TU E N1TITTAN DAITVY
free ROTC Departments Now
Under One Roo
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Army, Navy, Air Groups
Offer Specialized Study
A jaunt through the labyrinths of North Hall would convince
even the most skeptical that armed forces unification - now achieved
on a national scale - is a reality here, too.
Now under one vast roof, the Army, Navy and Air Force ROTC
departments boast a total enrollment this term of nearly 825 men,
just a slight drop from last year's figure.
With the Army's and Air Force's mass migration last fall
from its State Street home to North Hall has come a greater ex-
pansion of facilities within students' reach.
In addition to classroom duties, all ROTC and NROTC candidates
spend during their four-year program at least one summer - any-
where from one to eight weeks - at Army camps or on Atlantic
Ocean cruises, participating in mock maneuvers.
Army .. .
Army ROTC, with a current enrollment of 512, is divided into six
branches - in any of which the second-year student may specialize -
Signal, Quartermaster, Ordnance, Infantry, Medical and Dental.
Six Army officers and a crew of ten enlisted men comprise the
Army :4OTC faculty.
The uninitiated first-year student pursues a "common course" -
including map-reading, first aid and general policy - with his fel-
low Army and Air Force freshman classmates. The next year finds
him turning to one of the six branches for integrated specialized
The studies then begin to pay off; startiicg with the junior
year the cadet receives 90 cents daily for each working day of the
.,emester. In addition, he gets a custom-made uniform which ide
may keep after graduation.
Comes June of his fourth year, the candidate receives his official
commission as 2nd Lieutenant in the Organized Army Reserve Corps.
Organized at the University in 1940 as one of 52 nationwide col-
lege programs, the Naval ROTC offers two distinct training setups
- contract and regular.
REGULAR NROTC candidates, upon completion of the four-year
naval science course, receive regular U.S. Navy commissions as mid-
shipmen. They are on the same educational footing as Annapolis
graduates, according to Cmdr. William Smith, Executive Officer.
After two years active duty, they may make their choice -
career or no - subject to Navy Department approval. If an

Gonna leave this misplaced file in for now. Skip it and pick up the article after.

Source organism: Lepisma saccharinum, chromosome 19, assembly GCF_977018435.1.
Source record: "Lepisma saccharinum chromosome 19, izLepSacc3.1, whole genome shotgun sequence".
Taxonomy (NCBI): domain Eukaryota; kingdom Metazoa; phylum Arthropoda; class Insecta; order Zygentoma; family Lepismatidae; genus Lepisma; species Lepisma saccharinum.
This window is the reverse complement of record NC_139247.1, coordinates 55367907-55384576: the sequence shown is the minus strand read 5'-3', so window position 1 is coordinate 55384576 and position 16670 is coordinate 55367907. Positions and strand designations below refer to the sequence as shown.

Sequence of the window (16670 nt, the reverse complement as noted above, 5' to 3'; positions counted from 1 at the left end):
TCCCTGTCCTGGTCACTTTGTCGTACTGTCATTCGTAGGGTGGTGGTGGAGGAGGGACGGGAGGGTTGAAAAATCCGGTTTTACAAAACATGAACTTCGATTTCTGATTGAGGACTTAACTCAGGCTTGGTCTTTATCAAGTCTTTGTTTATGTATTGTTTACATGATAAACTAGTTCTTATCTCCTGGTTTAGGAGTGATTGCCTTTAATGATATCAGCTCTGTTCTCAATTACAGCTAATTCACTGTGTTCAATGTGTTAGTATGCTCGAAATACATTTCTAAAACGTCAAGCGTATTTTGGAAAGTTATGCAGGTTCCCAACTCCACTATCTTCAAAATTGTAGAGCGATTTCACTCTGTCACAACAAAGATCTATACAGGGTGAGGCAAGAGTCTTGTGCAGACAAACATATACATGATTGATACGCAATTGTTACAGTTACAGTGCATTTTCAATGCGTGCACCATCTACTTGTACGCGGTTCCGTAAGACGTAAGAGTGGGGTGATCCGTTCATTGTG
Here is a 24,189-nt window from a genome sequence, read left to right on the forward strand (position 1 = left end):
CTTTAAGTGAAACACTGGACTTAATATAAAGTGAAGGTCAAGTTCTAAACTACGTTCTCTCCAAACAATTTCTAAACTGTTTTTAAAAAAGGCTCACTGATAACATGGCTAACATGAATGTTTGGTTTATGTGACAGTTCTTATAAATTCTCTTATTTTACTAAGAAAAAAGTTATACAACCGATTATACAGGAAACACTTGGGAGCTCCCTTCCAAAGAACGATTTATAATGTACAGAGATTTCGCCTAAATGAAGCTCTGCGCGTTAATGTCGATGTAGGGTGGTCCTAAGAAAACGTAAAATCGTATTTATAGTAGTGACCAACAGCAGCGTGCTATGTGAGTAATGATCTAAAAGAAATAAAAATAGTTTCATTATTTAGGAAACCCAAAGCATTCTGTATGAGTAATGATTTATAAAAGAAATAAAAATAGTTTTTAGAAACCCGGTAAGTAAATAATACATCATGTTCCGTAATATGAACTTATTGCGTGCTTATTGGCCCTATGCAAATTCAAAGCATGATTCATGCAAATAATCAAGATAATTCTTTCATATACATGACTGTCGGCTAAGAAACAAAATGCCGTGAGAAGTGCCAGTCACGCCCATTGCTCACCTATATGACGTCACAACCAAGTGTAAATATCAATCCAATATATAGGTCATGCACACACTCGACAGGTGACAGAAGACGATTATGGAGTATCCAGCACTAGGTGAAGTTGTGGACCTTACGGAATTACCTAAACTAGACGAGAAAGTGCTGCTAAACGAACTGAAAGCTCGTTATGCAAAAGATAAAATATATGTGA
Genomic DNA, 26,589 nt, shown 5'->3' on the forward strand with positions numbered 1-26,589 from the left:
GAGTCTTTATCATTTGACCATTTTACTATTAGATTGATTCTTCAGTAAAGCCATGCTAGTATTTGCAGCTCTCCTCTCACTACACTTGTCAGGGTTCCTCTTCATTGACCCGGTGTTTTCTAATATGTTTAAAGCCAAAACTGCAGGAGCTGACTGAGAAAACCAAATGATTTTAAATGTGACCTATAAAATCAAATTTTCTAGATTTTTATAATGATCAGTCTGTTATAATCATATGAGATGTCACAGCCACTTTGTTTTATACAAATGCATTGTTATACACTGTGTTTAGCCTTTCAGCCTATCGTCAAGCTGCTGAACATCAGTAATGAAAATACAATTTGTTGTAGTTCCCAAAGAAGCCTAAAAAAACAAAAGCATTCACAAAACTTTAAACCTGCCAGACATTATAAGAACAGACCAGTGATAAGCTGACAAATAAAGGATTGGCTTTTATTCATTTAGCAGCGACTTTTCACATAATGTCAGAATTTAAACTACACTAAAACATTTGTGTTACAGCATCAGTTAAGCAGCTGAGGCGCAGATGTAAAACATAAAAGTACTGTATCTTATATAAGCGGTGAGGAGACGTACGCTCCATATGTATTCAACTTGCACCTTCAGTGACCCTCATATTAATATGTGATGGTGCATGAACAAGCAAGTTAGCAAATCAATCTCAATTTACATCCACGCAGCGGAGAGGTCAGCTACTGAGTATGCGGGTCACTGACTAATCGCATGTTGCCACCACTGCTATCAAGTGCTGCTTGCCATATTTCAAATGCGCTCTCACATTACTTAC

officer wishes to serve the Navy as a career, he must then spend
an additional four years in the Naval Reserve.
Contract students graduate with Reserve Officer commissions,
and are not obligated to go on active duty.
A STAFF OF SIX OFFICERS - headed by Capt. Homer B.
Wheeler - and several enlisted men appointed assistants by the
Board of Regents administers the NROTC's duties.
They provide instruction in the four branches of naval study
offered: Line officers (ship operators), supply officers, Marine
and Civil Engineering Corps.
Nearly 190 students this year are availing themselves of the naval
"Into the wild blue yonder!" - the Air Force's traditional cry4
has attracted more than 120 men to the campus Air Force ROTC
program this semester.
Established here in '46, it provides two special study fields, ad-
ministration and communications. The latter course is open only
to engineers or physics majors, however, according to department
head Lieut.-Col. Donald H. Ainsworth.
A NEW DIVISION-comptrollership-including work in analysis
and statistical control, is planned for next semester, he pointed out.
If a candidate, on the basis of scholarship and activities, is
named "Distinguished Military Student" at the end of his junior
year, he may apply for a regular commission in the U.S. Air Force.
And as a "Distinguished Military Graduate," his chances for
commission are virtually golden.1
ALL TUNED IN-Supervised by Cmdr. William Smith, NROTC Executive Officer (third from left),
candidates in the Navy Ordnance program adjust mechanisms of one of the NROTC's fire control
instruments. The one above is occasionally used to control the five-inch, 38 calibre double pur-
pose gun which graces the front lawn of North Hall. Other equipment within students' reach in-
cludes range finders, signalling devices and a complete cross-section of the battleship U.S.S. Da-
kota's engine room.
AIR FORCE EQUIPMENT-Captain Donald H. Merten, of the
Air Force ROTC faculty, explains to two of his student cadets
how to operate a radio ground set, used for medium range com-
munications between aircraft and ground. In addition to com-
munications apparatus, the Air Force unit has at its dispos4l
air command sets, radio compasses, medium power liaison sets
employed in transports and bombers and high frequency and
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DAILY PHOTO FEATURE
Story by DON KOTITE
Pictures by BARNEY LASCHEVER
The confident, happy, well-being of
Christian Scientists comes from the in-
creased spiritual understanding which
they gain through their Church . . .
FIRST CHURCH OF CHRIST, SCIENTIST
ANN ARBOR, MICHIGAN
cordially invites you to attend services
' in its new church edifice
1833 WASHTENAW AVENUE
CHRISTIAN SCIENCE SERVICES
Sunday School.....................11:00 A.M.
for children up to 6 years of age
Sunday School...................9:15 A.M.
for children up to 20 years of age